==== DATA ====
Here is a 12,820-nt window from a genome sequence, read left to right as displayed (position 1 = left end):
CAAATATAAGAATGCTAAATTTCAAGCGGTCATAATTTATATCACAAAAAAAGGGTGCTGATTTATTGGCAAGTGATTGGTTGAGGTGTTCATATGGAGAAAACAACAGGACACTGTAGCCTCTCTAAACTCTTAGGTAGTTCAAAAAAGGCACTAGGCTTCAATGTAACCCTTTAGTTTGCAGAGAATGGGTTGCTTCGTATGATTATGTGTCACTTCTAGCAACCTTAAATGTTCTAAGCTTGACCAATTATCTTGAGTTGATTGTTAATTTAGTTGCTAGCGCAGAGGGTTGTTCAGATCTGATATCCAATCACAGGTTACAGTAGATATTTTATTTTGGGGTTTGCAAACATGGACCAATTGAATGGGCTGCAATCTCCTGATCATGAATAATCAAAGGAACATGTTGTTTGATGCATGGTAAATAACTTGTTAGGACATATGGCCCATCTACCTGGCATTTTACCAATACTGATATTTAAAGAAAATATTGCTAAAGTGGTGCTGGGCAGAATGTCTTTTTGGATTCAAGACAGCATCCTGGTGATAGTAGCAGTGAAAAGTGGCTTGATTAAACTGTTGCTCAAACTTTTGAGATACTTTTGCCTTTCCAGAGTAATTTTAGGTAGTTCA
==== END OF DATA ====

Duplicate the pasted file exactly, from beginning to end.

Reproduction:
Here is a 12,820-nt window from a genome sequence, read left to right as displayed (position 1 = left end):
CAAATATAAGAATGCTAAATTTCAAGCGGTCATAATTTATATCACAAAAAAAGGGTGCTGATTTATTGGCAAGTGATTGGTTGAGGTGTTCATATGGAGAAAACAACAGGACACTGTAGCCTCTCTAAACTCTTAGGTAGTTCAAAAAAGGCACTAGGCTTCAATGTAACCCTTTAGTTTGCAGAGAATGGGTTGCTTCGTATGATTATGTGTCACTTCTAGCAACCTTAAATGTTCTAAGCTTGACCAATTATCTTGAGTTGATTGTTAATTTAGTTGCTAGCGCAGAGGGTTGTTCAGATCTGATATCCAATCACAGGTTACAGTAGATATTTTATTTTGGGGTTTGCAAACATGGACCAATTGAATGGGCTGCAATCTCCTGATCATGAATAATCAAAGGAACATGTTGTTTGATGCATGGTAAATAACTTGTTAGGACATATGGCCCATCTACCTGGCATTTTACCAATACTGATATTTAAAGAAAATATTGCTAAAGTGGTGCTGGGCAGAATGTCTTTTTGGATTCAAGACAGCATCCTGGTGATAGTAGCAGTGAAAAGTGGCTTGATTAAACTGTTGCTCAAACTTTTGAGATACTTTTGCCTTTCCAGAGTAATTTTAGGTAGTTCA